I’m kidding. It would be boring as all get-out!

*Interesting side note:¬† My ‘introverted’ class has been period 2 for three years running. Entirely different groups of kids from year to year, yet it’s consistently 2nd period.¬† Wonder why?¬†¬† I smell an action research project lurking in the shadows….¬†

Fast-forward eleven months.

Last week,¬†I read a¬†blog post from¬†doc-turned-author Carrie Rubin {here} about her own embarrassing moment with introversion, and her¬†advice for those of us who develop trainings or meetings for others.¬†¬†As a presenter/PD facilitator/instructional literacy coach, I hadn’t ever considered how introverts¬†might feel in my sessions.¬†But once again, it sure explained a LOT about some participants’¬†sudden trips to the restroom or to ‘take a call’¬†when introductions¬†begin.

According to¬†Carrie, introverts are¬†terrified to hear¬†“Tell us about yourself…”¬† Wow!¬† This was an eye-opener for me… but makes perfect sense.¬†¬†Now, when I’m plan¬†sessions, I’ll¬†remember to give participants a heads-up¬†with plenty of ‘think time’¬†~ to collect their thoughts and plan their words. Thanks, Carrie!

How about you?

Introvert? Extrovert?

Incognito??

Raising one (or two, or three ….)???

When Dads Walk Away…. {Slice of Life}

 

Slice of Life hosted at Two Writing Teachers. Join in and share a slice of your life.

What happens when dads walk away?

As a ‘dad-less’ daughter, I know¬†kids are left behind to wonder¬†why.¬†Why did he go? Why didn’t he want me? What did I do wrong? Why didn’t he¬†want to be around?¬†What could I have done differently to make him stay?

Or, worse yet,¬†kids left behind think mom pushed¬†dad away, and surely, if mom had done things differently, then dad would’ve stayed. It’s her fault.

As a teacher, I see the fall-out, too. Sometimes it’s¬†subtle,¬†sometimes blatant. Always painful.

Last month, I asked my juniors and seniors to develop a written piece for National Day On Writing (#NDOW).  I provided three photos and asked students to choose one (or more) and write about it/them. The piece could be fiction or nonfiction, personal or not, metaphorical or literal.  As always, my kiddos did not disappoint!  Heads dropped. Pens and pencils began moving. The room was silent. The feeling, intense.

They wrote with focused purpose until the bell rang. They came back the next day and insisted we continue without interruption. We revised and edited (this was tougher to get them to do, but required).

By day three, we shared at our own comfort level. If a piece was too personal, a student did not have to share the content, but everyone had to discuss the process with his/her partners.  What an amazing three days!

Students DiscussingNDOW_Discussions2

 
During the writing process, emotions were raw for several students.

One young man, an accomplished football player and struggling student, was stuck during¬†the¬†first day of writing. When I asked¬†him how I could help, he was speechless.¬†I ventured¬†carefully, asking which photo he chose. The dark, stormy one. I wasn’t surprised, based on his expression. Then I suggested he create a bubble map to organize his thoughts.¬†Several students were creating their own that day:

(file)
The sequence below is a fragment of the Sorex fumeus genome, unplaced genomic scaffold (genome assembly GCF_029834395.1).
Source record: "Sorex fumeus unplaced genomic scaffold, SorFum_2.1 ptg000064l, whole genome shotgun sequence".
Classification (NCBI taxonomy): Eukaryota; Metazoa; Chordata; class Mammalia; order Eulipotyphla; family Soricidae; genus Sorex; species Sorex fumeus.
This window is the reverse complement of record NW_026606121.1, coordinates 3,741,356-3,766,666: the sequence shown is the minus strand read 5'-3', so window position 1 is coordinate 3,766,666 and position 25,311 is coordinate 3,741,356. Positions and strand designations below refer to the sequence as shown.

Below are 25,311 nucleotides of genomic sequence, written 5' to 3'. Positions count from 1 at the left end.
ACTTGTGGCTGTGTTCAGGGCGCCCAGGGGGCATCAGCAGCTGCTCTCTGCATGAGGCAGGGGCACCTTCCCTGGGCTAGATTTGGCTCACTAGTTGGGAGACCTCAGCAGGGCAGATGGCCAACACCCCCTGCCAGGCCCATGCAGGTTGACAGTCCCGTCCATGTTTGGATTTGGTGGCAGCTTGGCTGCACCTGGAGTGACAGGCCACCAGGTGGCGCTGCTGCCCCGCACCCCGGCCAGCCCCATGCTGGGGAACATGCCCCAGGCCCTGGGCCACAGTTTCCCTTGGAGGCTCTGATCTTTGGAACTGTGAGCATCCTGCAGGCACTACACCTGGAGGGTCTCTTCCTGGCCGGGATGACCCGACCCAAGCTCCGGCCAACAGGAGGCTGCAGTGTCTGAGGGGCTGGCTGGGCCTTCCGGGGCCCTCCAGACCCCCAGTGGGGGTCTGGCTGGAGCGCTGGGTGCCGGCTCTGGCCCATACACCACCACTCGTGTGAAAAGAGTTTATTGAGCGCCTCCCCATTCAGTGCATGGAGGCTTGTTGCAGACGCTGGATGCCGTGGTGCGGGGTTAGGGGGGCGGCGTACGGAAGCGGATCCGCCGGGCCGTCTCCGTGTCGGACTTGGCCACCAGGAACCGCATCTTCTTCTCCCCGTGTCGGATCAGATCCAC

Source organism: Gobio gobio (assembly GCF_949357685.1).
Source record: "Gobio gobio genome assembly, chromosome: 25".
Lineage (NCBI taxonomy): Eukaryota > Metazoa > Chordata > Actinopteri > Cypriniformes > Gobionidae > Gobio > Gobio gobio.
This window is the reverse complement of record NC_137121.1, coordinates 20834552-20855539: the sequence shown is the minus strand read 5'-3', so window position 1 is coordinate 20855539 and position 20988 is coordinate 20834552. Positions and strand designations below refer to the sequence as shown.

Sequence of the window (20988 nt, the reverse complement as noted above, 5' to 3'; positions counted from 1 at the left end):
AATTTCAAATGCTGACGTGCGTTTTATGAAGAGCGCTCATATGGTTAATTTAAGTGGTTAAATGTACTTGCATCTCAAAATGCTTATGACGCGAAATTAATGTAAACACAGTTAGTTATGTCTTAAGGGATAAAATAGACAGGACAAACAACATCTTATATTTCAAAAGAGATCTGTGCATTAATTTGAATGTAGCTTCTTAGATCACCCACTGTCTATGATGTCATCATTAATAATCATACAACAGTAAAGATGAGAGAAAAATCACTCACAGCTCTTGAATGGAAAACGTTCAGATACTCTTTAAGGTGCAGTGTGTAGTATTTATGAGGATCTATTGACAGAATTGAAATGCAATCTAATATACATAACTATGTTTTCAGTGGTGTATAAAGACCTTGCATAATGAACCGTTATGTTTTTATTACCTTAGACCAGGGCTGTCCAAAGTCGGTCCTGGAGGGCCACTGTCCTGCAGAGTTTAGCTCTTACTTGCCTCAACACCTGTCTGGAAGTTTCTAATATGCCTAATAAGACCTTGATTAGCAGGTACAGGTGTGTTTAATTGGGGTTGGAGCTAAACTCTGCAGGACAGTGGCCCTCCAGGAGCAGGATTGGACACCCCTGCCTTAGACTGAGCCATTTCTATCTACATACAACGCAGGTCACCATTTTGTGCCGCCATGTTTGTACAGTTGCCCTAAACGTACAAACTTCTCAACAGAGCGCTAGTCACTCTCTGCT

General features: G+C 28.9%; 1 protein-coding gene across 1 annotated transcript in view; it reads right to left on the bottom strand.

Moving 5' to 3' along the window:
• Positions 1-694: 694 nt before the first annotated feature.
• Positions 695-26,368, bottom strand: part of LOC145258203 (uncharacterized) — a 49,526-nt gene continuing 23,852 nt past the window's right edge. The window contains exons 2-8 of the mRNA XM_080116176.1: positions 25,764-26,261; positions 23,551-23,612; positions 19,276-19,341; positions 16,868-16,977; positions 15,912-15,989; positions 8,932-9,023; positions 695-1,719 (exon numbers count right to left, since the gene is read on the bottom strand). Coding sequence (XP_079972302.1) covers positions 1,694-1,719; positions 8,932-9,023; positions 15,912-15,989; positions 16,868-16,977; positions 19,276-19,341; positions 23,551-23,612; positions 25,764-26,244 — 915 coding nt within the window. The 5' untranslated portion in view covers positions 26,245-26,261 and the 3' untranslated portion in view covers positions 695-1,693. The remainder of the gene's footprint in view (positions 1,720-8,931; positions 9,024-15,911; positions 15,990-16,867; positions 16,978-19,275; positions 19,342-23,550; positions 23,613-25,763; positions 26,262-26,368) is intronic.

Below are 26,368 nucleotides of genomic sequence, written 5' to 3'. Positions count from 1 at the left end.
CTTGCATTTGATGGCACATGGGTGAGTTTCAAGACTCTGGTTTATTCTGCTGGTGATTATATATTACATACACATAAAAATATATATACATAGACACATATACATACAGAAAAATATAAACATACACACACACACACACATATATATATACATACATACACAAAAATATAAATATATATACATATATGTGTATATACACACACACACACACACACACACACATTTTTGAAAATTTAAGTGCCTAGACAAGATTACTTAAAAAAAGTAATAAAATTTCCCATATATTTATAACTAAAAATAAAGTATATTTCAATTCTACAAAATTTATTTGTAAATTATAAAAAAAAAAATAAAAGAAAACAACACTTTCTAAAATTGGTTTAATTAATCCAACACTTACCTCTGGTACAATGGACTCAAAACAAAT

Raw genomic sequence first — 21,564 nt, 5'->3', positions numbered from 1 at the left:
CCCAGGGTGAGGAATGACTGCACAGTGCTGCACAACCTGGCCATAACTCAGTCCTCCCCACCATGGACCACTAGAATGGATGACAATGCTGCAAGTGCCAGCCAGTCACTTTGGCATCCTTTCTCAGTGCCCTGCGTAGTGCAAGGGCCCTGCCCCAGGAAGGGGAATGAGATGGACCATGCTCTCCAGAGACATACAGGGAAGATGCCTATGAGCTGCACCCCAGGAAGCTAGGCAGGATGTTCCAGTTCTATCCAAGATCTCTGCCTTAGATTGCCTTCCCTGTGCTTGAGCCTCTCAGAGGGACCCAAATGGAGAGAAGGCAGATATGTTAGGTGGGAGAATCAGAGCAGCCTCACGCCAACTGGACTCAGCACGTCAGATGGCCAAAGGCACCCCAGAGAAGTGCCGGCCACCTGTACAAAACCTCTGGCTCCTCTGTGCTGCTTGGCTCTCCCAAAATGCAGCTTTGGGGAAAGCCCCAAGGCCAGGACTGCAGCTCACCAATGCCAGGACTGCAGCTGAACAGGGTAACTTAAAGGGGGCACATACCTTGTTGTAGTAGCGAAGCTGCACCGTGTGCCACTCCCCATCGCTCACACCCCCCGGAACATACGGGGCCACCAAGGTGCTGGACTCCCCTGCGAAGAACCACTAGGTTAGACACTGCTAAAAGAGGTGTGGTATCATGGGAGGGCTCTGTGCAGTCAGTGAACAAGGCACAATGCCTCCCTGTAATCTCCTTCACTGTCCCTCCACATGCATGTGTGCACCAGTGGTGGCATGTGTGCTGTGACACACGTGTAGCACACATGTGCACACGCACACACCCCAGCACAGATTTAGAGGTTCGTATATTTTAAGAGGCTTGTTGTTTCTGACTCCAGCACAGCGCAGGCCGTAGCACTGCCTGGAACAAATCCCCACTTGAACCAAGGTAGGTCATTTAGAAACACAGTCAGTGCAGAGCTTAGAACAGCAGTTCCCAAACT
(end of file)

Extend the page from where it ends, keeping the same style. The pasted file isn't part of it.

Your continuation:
Graphic Organizer

 

Tears began to fill his dark eyes. He hastily brushed them away. I backed off.

A few minutes later, when I came back around, I noticed a few words on his paper:  dad, confused, success, failure. He looked up, met my eyes, and said nothing. I quietly moved on and left him to reflect and write.

By the third day (sharing day), my student had written a brief piece and discussed the process with his partners. His content was his.¬† His process, he was ready to discuss … mostly.

Fast-forward a month, to this past week. 

My students have been honing¬†their ability to identify and¬†interpret¬†figurative language and author’s tone¬†in print and non-print text,¬†and assess the impact of each on a reader/viewer.¬†¬† As I worked with small groups, various students had interesting, funny, and thoughtful ideas, examples, and questions¬†to share.¬†Then came the group with the young writer.

As we finished our small-group discussion and began¬†to clean up before the bell, my young football player-turned-writer said, “Mrs. Kyle, I want to show you something,” as he took out his phone. I get a kick out of this line from students, because I never know what I’m about to see! ūüėČ

As he swiped through his phone and found what he wanted to share with me, he mentioned Will Smith, and said, “I have this video clip that you just reminded me of, when we were talking about tone.¬† Watch all of the emotions Will Smith goes through and how his tone changes.”¬† With that, he hit play. The¬†video clip¬†was in his SAVED YouTube list.

As we watched the clip together, leaned¬†in over his phone at the¬†conference table in our classroom – his back to his classmates –¬†I could feel other students looking on, but no one interrupted. My young writer watched my face for reaction as we watched the clip together. Tears filled my eyes. I looked up and saw they filled his, too.

 

As the clip ended, he said softly,¬†“This makes me cry every time I watch it.”

I replied quietly, “It made me cry, too. My dad left when I was very little. I always wondered why. Thank you for sharing it with me.”

He nodded and the bell rang.